At first glance, Lijiang looks like a Chinese theme park designed in the South African Casino style -cobble stone roads, little canals, young girls running around in traditional costume with jeans underneath and of course enough lighting to be visible from space. This was not the traditional old Naxi town I had read about and was looking forward to. But once you move out of the commercial heart of Old Town, it becomes another place altogether. This is the China that you see in old movies, complete with people sitting on the sidewalk selling fruit and old ladies with veggies and grain in baskets on their backs.
We also rented some bikes and drove out to the surrounding countryside (Baisha and Shuhe - yes, the same Shuhe where we tried to volunteer-teach!) to see what the neighbours were up to. The people here seem to lead a very peaceful life : they grow what they need, they spend the entire year cultivating their land on the impossible mountain slopes by hand and ox (no machinery), and they all seem happy and content. Seeing this and riding through the fields shouting "Ni hoa, ni hao!!" made us decide that we will do as many as possible bikes rides on this trip - it just brings you closer to the land and the people than the experience you have on a bus.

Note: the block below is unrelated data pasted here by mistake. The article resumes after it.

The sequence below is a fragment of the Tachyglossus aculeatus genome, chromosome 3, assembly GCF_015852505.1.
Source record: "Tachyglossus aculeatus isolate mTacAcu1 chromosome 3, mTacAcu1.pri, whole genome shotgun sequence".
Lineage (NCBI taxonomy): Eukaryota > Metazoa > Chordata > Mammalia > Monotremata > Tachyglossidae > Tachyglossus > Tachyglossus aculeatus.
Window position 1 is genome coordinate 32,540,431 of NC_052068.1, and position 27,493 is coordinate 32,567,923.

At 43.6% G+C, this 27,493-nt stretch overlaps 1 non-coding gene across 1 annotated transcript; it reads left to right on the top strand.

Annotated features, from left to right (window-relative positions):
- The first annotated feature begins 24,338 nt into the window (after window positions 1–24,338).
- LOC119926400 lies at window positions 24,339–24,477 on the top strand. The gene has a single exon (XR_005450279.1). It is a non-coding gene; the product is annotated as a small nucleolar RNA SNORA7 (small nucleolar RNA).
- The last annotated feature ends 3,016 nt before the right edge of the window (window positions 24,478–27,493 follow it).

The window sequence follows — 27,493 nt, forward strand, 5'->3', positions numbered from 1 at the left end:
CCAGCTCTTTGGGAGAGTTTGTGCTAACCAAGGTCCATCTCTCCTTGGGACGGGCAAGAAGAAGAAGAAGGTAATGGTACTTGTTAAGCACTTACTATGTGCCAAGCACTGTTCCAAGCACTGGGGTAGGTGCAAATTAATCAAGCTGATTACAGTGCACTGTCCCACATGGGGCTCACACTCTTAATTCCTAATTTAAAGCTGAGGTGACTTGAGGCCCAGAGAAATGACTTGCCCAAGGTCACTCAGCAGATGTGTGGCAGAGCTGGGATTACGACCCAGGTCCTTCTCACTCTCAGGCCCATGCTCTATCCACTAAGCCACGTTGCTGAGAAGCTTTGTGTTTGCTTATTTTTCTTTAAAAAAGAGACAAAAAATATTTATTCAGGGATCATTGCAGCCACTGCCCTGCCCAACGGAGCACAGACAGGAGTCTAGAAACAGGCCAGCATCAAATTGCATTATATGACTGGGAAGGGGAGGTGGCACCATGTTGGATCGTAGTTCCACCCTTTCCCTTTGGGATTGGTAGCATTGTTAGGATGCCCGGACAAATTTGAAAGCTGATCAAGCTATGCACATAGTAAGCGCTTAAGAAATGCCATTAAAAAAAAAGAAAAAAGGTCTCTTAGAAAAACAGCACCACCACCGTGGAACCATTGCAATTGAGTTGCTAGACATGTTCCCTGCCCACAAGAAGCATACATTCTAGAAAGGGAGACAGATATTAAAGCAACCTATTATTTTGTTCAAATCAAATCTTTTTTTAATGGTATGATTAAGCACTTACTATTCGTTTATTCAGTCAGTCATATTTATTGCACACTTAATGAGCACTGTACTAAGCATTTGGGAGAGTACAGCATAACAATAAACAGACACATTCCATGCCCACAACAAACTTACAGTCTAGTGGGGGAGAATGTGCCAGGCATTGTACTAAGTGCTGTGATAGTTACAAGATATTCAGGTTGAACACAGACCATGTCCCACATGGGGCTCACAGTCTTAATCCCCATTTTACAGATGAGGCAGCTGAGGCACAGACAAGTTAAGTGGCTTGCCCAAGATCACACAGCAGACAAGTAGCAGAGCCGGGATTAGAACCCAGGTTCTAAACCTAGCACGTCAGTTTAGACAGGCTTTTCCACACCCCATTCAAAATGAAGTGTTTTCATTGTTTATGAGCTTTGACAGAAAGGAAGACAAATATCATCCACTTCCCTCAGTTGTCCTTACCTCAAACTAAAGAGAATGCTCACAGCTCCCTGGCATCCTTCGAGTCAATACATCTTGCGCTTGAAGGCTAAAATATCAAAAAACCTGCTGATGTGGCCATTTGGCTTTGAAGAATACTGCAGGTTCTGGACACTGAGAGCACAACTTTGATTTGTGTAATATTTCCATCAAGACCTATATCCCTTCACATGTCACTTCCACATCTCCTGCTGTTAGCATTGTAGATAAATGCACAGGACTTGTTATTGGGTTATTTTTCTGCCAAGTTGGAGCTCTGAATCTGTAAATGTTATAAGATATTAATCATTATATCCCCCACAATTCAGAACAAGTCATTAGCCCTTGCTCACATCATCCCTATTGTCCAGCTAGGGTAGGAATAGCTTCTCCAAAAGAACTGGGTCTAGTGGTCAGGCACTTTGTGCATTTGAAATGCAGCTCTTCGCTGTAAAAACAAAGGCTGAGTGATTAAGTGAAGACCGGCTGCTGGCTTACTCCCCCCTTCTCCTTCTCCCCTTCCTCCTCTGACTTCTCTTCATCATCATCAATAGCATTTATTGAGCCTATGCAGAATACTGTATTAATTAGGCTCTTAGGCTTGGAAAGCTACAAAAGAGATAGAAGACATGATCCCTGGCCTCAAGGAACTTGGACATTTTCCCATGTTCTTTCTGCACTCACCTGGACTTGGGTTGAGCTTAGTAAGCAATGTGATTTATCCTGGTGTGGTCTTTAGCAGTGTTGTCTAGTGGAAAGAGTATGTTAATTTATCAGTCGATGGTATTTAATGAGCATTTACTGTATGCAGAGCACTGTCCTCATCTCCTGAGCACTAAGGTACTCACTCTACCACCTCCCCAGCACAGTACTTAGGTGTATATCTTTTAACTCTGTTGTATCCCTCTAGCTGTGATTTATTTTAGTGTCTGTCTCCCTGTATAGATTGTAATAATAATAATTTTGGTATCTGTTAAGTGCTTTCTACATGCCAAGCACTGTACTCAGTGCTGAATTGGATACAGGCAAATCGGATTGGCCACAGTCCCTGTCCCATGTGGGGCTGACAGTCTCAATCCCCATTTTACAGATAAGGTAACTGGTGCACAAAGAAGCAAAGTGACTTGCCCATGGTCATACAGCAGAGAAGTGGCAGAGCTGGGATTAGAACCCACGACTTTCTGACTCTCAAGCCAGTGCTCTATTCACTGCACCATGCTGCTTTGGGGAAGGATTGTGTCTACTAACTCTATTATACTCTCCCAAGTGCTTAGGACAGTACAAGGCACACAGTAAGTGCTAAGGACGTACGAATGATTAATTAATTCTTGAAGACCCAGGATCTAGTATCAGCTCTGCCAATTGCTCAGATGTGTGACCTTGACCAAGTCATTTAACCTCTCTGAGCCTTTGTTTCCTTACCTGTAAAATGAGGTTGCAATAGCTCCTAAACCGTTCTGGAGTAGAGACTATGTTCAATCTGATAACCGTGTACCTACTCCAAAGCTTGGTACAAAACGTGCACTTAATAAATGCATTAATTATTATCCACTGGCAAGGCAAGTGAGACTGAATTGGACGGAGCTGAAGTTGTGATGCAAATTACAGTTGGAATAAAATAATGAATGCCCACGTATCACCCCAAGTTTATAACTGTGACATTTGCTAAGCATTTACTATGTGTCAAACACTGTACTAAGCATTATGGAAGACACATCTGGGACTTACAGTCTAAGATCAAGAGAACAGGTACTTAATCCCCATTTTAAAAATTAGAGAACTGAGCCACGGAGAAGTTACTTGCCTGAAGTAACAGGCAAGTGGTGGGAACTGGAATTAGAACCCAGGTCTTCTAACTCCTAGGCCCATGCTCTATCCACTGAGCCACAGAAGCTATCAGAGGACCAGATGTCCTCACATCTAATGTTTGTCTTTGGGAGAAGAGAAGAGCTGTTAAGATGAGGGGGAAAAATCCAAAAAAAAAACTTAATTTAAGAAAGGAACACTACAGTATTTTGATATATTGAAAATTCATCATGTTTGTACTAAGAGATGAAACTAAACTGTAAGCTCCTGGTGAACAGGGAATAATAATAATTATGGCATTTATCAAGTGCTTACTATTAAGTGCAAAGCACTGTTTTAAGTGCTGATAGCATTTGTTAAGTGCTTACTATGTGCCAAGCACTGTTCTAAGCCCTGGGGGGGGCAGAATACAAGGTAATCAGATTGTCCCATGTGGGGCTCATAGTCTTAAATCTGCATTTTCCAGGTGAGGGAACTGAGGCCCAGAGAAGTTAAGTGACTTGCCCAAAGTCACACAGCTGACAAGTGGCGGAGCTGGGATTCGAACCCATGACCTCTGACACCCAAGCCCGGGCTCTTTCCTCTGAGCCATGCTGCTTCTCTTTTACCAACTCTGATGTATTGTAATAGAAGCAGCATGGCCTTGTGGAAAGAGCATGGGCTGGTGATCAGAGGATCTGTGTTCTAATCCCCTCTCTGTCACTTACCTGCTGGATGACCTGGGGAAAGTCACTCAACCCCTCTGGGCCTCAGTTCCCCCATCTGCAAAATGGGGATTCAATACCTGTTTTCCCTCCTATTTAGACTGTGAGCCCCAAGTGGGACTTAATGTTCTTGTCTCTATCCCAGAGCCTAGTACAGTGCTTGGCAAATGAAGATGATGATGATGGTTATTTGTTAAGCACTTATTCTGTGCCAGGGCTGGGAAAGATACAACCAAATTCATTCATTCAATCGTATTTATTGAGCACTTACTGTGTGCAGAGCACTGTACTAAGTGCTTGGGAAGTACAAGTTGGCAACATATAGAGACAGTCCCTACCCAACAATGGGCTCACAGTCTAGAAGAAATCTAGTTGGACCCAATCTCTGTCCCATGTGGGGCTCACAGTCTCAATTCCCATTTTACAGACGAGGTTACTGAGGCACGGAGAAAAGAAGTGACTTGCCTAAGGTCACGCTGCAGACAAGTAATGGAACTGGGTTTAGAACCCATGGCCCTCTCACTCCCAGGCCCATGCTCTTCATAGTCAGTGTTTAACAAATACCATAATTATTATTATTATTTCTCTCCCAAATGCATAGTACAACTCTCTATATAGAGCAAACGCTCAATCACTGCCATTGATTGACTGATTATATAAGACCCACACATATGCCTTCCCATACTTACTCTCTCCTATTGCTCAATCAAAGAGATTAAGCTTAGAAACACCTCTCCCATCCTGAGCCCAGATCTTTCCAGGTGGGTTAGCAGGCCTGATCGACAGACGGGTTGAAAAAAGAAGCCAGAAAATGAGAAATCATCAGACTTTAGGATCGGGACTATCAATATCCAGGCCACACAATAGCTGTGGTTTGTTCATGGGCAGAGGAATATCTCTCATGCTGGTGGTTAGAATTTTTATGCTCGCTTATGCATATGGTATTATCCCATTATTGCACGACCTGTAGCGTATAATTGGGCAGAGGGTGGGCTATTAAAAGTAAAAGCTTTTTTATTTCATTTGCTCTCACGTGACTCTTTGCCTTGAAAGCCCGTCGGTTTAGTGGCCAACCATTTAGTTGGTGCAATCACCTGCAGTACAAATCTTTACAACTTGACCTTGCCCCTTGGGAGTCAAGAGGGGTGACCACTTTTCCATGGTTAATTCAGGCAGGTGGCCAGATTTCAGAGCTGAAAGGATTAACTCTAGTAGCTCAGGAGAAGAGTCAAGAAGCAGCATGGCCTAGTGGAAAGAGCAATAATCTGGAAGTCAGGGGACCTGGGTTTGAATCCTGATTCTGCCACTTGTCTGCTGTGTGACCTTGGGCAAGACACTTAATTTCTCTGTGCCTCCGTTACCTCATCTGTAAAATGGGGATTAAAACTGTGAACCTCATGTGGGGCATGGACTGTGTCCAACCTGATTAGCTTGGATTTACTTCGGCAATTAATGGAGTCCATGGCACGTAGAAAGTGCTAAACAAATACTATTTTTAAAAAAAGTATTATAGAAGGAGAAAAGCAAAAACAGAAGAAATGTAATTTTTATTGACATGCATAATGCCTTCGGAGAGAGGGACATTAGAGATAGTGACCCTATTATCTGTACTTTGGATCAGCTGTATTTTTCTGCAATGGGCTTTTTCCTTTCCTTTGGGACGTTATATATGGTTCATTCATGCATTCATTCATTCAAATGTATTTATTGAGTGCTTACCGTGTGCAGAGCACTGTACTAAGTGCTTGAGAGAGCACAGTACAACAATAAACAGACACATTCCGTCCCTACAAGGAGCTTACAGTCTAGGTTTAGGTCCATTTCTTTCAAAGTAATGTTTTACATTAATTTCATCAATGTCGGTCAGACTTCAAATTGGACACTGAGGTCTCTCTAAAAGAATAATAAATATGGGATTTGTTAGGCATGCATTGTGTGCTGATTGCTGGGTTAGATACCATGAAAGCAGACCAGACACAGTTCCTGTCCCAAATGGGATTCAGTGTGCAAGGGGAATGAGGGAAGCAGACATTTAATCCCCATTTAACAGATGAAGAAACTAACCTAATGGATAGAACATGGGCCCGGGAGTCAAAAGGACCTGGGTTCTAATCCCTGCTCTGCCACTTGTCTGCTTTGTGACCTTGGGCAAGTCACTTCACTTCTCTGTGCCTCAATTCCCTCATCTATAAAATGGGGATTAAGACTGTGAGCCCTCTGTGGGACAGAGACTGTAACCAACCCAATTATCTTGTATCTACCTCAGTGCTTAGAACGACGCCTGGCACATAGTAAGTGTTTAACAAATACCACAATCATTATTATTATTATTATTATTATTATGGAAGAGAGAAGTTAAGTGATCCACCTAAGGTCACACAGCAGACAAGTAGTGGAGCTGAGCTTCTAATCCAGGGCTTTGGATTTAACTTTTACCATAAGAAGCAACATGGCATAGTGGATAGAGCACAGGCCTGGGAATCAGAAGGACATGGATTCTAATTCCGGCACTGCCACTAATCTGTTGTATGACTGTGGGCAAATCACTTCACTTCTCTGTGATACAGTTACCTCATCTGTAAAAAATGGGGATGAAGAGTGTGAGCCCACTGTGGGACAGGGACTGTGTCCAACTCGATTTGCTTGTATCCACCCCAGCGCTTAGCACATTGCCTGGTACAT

I would have loved to speak to some of the local Naxi people to get a better insight, but even after a couple of Putonghua (Mandarin) classes with our very friendly guesthouse manager River, we are still not nearly good enough to discuss anything other than how good something is and directions.
The Naxi (Naa - shi) is a matriarchal society. Joey and I were contemplating the genetic lottery: a women born in 60 years ago in South West China will today be the leader in her community; the same women born in North West China will have almost no worth.
We also went on a 2 day mountain trek to Tiger Leaping Gorge - no sign of a tiger, leaping or otherwise, and a whole lot of gorge. And it was absolutely gorgeous. Besides the photographs that can of course never fully capture the absolute greatness of the mountains, I sometimes even felt that my eyes do not have the full capability to really see it either. The trek was ARDUOUS. That was definitely the word of the day, as described in the Lonely Planet. On some parts of trail a few profanities in front of arduous was necessary - we had no idea that it would be quite so difficult. Of course afterwards we found out that most people do the trail in 3 days, not 2. The breathtaking view (literally - the air gets quite thin at 2680m above sea level!) made it all worth it though, as well as the several cold beers and hot local food the end of the day. Hope you enjoy the photos - we are proud of ourselves for finally lerining to use the camera!!!